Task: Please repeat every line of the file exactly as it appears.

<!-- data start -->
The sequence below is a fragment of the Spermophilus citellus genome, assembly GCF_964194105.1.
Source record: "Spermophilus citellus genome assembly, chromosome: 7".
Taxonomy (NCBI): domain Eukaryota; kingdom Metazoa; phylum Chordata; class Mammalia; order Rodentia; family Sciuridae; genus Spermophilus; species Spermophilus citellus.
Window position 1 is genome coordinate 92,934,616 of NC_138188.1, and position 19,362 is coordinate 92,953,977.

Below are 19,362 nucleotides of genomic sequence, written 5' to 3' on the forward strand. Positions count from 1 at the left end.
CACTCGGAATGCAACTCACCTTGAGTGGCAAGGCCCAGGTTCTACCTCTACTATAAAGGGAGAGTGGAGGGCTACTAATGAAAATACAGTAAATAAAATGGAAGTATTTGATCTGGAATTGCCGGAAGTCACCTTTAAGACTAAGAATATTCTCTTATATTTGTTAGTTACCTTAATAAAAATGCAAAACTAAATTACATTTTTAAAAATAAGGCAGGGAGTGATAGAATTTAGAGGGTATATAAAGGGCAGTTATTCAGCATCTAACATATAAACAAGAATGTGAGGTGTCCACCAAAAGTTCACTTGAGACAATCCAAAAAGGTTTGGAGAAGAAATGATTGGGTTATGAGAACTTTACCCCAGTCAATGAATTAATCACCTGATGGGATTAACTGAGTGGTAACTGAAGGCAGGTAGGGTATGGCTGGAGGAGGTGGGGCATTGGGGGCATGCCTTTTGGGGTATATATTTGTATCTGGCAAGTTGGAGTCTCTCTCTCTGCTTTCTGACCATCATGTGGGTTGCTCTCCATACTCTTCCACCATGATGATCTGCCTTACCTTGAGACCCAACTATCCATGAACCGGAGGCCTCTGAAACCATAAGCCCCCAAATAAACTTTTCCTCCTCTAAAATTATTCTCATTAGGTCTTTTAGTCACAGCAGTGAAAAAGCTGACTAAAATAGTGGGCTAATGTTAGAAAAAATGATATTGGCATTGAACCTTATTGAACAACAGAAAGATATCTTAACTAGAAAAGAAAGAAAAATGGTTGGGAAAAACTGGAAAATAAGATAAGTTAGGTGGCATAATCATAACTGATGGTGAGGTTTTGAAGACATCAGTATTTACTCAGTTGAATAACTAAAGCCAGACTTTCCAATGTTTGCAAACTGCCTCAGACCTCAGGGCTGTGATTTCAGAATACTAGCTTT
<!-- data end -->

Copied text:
The sequence below is a fragment of the Spermophilus citellus genome, assembly GCF_964194105.1.
Source record: "Spermophilus citellus genome assembly, chromosome: 7".
Taxonomy (NCBI): domain Eukaryota; kingdom Metazoa; phylum Chordata; class Mammalia; order Rodentia; family Sciuridae; genus Spermophilus; species Spermophilus citellus.
Window position 1 is genome coordinate 92,934,616 of NC_138188.1, and position 19,362 is coordinate 92,953,977.

Below are 19,362 nucleotides of genomic sequence, written 5' to 3' on the forward strand. Positions count from 1 at the left end.
CACTCGGAATGCAACTCACCTTGAGTGGCAAGGCCCAGGTTCTACCTCTACTATAAAGGGAGAGTGGAGGGCTACTAATGAAAATACAGTAAATAAAATGGAAGTATTTGATCTGGAATTGCCGGAAGTCACCTTTAAGACTAAGAATATTCTCTTATATTTGTTAGTTACCTTAATAAAAATGCAAAACTAAATTACATTTTTAAAAATAAGGCAGGGAGTGATAGAATTTAGAGGGTATATAAAGGGCAGTTATTCAGCATCTAACATATAAACAAGAATGTGAGGTGTCCACCAAAAGTTCACTTGAGACAATCCAAAAAGGTTTGGAGAAGAAATGATTGGGTTATGAGAACTTTACCCCAGTCAATGAATTAATCACCTGATGGGATTAACTGAGTGGTAACTGAAGGCAGGTAGGGTATGGCTGGAGGAGGTGGGGCATTGGGGGCATGCCTTTTGGGGTATATATTTGTATCTGGCAAGTTGGAGTCTCTCTCTCTGCTTTCTGACCATCATGTGGGTTGCTCTCCATACTCTTCCACCATGATGATCTGCCTTACCTTGAGACCCAACTATCCATGAACCGGAGGCCTCTGAAACCATAAGCCCCCAAATAAACTTTTCCTCCTCTAAAATTATTCTCATTAGGTCTTTTAGTCACAGCAGTGAAAAAGCTGACTAAAATAGTGGGCTAATGTTAGAAAAAATGATATTGGCATTGAACCTTATTGAACAACAGAAAGATATCTTAACTAGAAAAGAAAGAAAAATGGTTGGGAAAAACTGGAAAATAAGATAAGTTAGGTGGCATAATCATAACTGATGGTGAGGTTTTGAAGACATCAGTATTTACTCAGTTGAATAACTAAAGCCAGACTTTCCAATGTTTGCAAACTGCCTCAGACCTCAGGGCTGTGATTTCAGAATACTAGCTTT